4 Things to avoid when buying school shoes
It’s back to school season once again! For kids, I know it comes way too soon. But for most parents, it can’t come soon enough, right? Time to put the beach towels and bikes away, hunt down the school supply lists at Wal-mart, and start shopping for new back-to-school clothes and shoes.
When it comes to school shoe shopping, most parents don’t really know what to look for beyond feeling how close the big toe is to the end. (Can you wiggle your toe?) While the fit is certainly important, there are certain types of kids shoes that just aren’t a good idea for their feet, no matter how well they fit. And considering that your kids will probably spend about 1,600 hours in their school shoes over the course of the year, it’s important to choose the right ones.
Here are a few things I recommend avoiding:
Hand-me-downs – Anyone who grew up as a younger sibling knows all too well that whatever big sis or brother wore would eventually end up in your closet. But when it comes to shoes, that’s a bad idea. Most shoes will mold to the foot that wears them, based on the shape of that foot and the way the person walks. But these are very unique factors for each person and will cause discomfort, blisters and possibly worse problems. So avoid handing down shoes.
Breaking in – Kids shoes shouldn’t need breaking in. If they’re not comfortable from the very beginning, don’t buy them. Most kids’ feet are going to be softer and more pliable than grown feet, especially for younger kids, so wearing shoes that need to be broken in can actually harm their feet. It’s also a good rule for parents, too. Why buy uncomfortable shoes?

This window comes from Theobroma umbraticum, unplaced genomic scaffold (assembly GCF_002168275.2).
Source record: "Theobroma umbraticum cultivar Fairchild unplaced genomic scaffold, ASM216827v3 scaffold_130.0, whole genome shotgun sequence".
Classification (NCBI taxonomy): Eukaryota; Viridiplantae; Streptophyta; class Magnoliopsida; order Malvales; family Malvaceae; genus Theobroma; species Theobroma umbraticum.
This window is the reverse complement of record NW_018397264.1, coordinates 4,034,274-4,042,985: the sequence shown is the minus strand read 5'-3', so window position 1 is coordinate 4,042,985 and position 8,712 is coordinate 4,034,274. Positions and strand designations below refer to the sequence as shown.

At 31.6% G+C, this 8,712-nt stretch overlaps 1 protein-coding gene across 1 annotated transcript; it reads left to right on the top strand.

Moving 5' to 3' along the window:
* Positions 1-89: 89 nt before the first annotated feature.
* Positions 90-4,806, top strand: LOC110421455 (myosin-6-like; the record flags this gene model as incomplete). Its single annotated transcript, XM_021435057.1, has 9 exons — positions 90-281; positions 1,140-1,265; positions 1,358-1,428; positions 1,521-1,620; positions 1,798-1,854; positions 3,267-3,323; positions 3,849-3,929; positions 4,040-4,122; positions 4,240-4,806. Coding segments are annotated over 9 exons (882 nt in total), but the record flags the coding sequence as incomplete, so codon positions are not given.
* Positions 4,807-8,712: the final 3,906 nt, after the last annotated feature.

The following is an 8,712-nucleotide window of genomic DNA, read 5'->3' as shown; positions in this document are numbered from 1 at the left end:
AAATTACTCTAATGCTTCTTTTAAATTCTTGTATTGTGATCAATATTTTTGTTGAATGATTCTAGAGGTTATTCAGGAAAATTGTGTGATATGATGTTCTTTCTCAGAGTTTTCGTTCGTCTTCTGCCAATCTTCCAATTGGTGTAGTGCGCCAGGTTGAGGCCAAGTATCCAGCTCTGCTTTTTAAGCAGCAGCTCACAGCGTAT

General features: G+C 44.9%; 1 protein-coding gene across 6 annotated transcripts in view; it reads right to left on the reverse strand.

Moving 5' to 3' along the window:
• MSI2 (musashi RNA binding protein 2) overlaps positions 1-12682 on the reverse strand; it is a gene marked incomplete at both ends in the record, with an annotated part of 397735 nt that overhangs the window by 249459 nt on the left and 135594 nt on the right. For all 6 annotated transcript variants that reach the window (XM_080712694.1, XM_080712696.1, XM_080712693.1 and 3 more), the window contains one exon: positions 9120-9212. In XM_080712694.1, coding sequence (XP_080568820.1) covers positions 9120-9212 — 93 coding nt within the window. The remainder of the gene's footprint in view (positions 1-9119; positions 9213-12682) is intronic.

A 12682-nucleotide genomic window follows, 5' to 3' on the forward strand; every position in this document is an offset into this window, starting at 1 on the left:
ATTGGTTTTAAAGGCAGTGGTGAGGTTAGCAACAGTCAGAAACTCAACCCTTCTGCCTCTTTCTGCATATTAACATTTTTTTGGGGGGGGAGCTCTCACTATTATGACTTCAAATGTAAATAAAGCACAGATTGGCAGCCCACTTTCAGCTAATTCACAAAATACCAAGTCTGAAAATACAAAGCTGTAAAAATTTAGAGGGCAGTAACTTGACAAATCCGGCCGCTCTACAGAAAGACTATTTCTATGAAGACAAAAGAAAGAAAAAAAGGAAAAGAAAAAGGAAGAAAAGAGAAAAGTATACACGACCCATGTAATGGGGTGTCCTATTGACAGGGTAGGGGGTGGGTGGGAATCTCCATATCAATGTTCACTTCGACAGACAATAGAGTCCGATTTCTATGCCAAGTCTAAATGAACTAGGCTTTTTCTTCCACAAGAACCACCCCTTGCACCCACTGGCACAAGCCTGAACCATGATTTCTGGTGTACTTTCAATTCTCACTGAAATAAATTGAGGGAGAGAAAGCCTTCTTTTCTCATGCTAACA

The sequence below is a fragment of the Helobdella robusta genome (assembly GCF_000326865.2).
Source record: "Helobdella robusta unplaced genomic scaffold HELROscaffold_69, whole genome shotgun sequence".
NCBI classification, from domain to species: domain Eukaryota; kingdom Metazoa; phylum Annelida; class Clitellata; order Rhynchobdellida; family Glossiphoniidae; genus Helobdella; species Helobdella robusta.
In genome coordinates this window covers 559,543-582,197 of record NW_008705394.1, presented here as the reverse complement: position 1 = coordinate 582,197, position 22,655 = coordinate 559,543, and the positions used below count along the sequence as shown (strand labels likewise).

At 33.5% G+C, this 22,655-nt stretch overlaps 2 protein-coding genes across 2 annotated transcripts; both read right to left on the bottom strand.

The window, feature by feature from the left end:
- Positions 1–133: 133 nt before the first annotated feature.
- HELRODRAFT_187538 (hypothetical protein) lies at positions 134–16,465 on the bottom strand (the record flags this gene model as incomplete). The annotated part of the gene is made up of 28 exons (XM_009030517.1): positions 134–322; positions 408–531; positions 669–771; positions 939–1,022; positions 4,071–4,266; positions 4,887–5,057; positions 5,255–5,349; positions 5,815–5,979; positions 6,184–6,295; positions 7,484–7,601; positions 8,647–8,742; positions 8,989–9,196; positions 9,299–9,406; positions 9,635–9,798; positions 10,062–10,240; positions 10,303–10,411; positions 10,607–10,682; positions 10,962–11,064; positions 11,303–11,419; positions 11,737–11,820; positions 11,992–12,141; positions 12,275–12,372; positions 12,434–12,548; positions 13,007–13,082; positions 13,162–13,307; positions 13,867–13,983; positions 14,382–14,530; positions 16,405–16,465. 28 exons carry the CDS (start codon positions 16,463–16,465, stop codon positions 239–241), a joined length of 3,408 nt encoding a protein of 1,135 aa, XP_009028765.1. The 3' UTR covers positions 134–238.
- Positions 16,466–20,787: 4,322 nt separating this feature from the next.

Synthetics – Manmade materials won’t stretch like natural materials, which when used on shoes can harm a child’s developing foot. While the cheaper shoes at discount retailers might be appealing for the household budget, they’re not a good option for school shoes. They also won’t last as long.
Air-tight – Another plus for shoes made of natural materials is that they’re breathable. Kids’ feet sweat a lot and need air. Anyone who’s ever had a teenage boy could tell you that. But it’s the same for littler feet as well. Choose shoes made of real leather or canvas, which will let air circulate to keep kids’ feet dry and comfortable.
I recommend shopping in a children’s specialty shoe store where the staff are trained on how to fit children’s shoes. They’ll also have higher quality products, which will be better for their feet and last longer. Also make sure to check your kids’ shoes each month to see if they still fit comfortably. Because kids go through growth spurts and may outgrow their shoes before next year’s back-to-school shopping season.
Have a great school year!